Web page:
- offer to assist in setting goals and establishing first steps towards accomplishing those goals that will bring change
- don’t give up on people who need extra time and compassion – God didn’t give up on you
There are many Scriptures that deal with “encouragement”. Here are a few to ponder as you consider your role as an encourager or “hope-giver”.
Our Heavenly Father’s Example
Psalm 10:17 You hear, O Lord, the desire of the afflicted; You encourage them, and You listen to their cry . . .
Romans 15:5 May the God who gives endurance and encouragement give you a spirit of unity among yourselves as you follow Christ Jesus . . .
Heb. 12:5-6 And you have forgotten that word of encouragement that addresses you as sons: “My son, do not make light of the Lord’s discipline, and do not lose heart when he rebukes you,6because the Lord disciplines those he loves, and he punishes everyone he accepts as a son.
(That last passage may not seem to be encouraging at first reading, but it is truly awesome that God accepts us as ‘sons’, with all the privileges of being His children; other people need to know that God will accept them.)
Our Assignment as Encouragers
1 Thess. 5:11 Therefore encourage one another and build each other up, just as in fact you are doing.”
1 Thess. 5:14 And we urge you, brothers, admonish the idle, encourage the fainthearted, help the weak, be patient with them all.
2 Tim. 4:2 Preach the Word; be prepared in season and out of season; correct, rebuke and encourage—with great patience and careful instruction.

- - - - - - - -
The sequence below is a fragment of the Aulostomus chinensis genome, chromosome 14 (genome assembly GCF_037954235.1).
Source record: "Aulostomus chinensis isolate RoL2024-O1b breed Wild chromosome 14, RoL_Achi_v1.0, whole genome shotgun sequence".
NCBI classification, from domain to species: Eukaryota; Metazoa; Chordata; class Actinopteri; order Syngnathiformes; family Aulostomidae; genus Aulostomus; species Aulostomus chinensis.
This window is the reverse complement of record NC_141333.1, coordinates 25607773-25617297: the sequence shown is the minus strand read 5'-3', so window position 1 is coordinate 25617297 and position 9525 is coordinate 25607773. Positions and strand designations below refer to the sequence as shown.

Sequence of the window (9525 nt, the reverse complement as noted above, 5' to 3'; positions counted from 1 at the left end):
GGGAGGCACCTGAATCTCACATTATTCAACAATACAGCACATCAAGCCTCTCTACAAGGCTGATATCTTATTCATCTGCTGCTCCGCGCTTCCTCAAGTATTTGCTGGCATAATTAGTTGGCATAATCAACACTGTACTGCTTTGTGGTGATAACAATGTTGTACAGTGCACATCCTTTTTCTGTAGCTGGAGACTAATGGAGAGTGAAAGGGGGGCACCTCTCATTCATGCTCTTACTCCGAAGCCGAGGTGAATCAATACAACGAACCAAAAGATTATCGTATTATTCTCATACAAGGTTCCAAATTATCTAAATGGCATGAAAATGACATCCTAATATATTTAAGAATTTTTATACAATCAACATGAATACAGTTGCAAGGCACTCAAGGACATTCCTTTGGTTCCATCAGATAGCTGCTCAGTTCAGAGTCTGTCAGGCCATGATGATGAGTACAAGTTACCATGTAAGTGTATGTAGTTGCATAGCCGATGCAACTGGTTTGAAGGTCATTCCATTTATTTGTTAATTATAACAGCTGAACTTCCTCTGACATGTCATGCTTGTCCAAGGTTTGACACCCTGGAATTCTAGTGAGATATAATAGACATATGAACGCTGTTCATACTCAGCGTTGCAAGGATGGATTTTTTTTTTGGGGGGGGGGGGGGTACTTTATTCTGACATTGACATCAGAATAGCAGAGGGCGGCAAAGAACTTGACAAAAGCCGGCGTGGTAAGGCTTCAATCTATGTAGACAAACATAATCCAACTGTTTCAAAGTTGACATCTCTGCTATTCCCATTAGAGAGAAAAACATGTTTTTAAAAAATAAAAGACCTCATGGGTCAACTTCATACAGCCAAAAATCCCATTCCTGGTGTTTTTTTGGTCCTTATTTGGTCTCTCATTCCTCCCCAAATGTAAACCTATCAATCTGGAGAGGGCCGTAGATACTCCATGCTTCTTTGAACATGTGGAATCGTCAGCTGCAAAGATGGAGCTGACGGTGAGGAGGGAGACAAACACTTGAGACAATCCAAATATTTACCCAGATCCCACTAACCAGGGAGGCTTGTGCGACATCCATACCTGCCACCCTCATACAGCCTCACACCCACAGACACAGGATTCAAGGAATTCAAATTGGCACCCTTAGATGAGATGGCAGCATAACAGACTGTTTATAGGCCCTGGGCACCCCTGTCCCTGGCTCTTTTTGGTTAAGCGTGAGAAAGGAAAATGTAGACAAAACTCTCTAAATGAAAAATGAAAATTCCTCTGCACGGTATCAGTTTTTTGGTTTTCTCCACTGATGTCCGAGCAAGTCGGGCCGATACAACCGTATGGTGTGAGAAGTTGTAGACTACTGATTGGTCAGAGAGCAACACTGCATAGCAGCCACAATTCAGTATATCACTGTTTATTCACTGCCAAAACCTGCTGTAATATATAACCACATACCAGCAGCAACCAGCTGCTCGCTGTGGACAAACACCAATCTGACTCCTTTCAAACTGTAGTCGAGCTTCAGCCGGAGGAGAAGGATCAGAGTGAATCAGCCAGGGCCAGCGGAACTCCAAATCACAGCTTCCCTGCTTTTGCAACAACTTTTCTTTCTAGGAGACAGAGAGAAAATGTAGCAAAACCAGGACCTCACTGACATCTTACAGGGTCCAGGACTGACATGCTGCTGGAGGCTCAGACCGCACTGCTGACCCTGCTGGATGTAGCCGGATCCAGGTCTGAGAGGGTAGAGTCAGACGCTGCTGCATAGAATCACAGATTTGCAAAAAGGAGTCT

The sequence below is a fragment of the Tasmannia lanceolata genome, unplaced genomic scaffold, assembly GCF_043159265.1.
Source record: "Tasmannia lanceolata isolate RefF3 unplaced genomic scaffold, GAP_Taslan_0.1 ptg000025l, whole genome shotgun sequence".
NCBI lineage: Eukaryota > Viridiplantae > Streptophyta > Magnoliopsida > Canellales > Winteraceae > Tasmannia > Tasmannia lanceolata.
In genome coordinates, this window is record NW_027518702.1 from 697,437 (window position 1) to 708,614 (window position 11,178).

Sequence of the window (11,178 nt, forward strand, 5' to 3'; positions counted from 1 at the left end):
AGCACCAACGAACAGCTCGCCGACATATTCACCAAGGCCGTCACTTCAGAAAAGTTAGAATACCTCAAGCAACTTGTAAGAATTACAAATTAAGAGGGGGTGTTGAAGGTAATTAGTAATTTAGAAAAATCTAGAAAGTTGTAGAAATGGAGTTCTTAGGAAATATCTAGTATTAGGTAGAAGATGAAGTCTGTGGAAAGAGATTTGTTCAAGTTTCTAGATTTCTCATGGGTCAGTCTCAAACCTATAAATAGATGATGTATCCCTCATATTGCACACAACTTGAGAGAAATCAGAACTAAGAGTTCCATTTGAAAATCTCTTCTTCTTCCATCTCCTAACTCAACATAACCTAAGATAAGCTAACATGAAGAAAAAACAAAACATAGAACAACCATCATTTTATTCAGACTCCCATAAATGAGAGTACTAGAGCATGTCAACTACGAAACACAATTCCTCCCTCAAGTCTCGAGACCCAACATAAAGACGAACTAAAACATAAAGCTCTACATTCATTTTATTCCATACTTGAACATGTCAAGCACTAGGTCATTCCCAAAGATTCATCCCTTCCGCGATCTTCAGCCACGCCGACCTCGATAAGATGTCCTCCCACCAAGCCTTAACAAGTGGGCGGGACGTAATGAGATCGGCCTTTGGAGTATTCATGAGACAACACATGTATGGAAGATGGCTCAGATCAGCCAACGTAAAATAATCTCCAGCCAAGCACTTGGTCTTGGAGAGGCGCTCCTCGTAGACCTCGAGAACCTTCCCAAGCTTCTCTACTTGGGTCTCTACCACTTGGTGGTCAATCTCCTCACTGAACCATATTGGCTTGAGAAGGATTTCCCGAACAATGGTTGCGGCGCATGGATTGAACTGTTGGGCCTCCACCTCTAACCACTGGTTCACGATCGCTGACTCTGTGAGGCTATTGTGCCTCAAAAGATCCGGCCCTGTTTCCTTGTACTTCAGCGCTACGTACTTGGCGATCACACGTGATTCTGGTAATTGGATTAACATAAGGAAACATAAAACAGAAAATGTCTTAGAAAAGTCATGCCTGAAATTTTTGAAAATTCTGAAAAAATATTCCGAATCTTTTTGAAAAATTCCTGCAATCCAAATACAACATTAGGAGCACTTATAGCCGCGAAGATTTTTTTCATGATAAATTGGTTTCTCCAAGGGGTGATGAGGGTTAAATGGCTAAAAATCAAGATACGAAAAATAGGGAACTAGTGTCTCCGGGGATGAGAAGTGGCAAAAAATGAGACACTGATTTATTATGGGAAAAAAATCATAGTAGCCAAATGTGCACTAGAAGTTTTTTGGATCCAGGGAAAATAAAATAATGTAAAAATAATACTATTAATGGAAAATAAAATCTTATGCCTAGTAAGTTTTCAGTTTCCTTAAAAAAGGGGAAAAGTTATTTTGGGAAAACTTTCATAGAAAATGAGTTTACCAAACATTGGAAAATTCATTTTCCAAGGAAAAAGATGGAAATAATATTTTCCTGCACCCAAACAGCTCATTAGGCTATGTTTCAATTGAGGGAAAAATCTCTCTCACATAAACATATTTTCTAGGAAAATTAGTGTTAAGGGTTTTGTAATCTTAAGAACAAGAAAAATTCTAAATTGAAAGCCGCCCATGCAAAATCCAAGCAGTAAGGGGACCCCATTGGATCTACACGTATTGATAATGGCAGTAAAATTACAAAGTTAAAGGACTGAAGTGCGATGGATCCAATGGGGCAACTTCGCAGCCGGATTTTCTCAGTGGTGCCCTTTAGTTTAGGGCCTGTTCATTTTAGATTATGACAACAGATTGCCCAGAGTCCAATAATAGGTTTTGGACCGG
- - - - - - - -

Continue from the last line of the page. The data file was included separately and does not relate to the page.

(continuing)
Heb. 3:13 But encourage one another daily, as long as it is called Today, so that none of you may be hardened by sin’s deceitfulness.
Encouragement and Hope
Romans 15:4 For everything that was written in the past was written to teach us, so that through endurance and the encouragement of the Scriptures we might have hope.
2 Thess. 2:16-17 May our Lord Jesus Christ himself and God our Father, who loved us and by His grace gave us eternal encouragement and good hope, 17 encourage your hearts and strengthen you in every good deed and word.
As we talked through the results of our self-exam, most of us in the Lifegroup conceded that we are not there yet as high-ranking encouragers. Yet, we would like to be people of hope who pass that hope on to others. I think the encouragement exam will cause us to look for opportunities to be encouraging others. As children of God, we want to reflect His nature to those around us. And He is the ultimate encourager.
How about you? Are you an encourager? Would you like to be? Think about it.
©2011, Marcy Alves
*How Am I at Being an Encourager? c. 2000 Ken Williams Ph. D, International Training Partners
Posted on October 1, 2011, in Christian Growth, Follow Me, In the News, Reflections, Uncategorized and tagged Barnabas, Christianity, depression, encouragement, encouragers, encouraging Scriptures, God of encouragement, God of hope, heavenly Father, hope, hopelessness, offering hope, self-examination, words of encouragement. Bookmark the permalink. 2 Comments.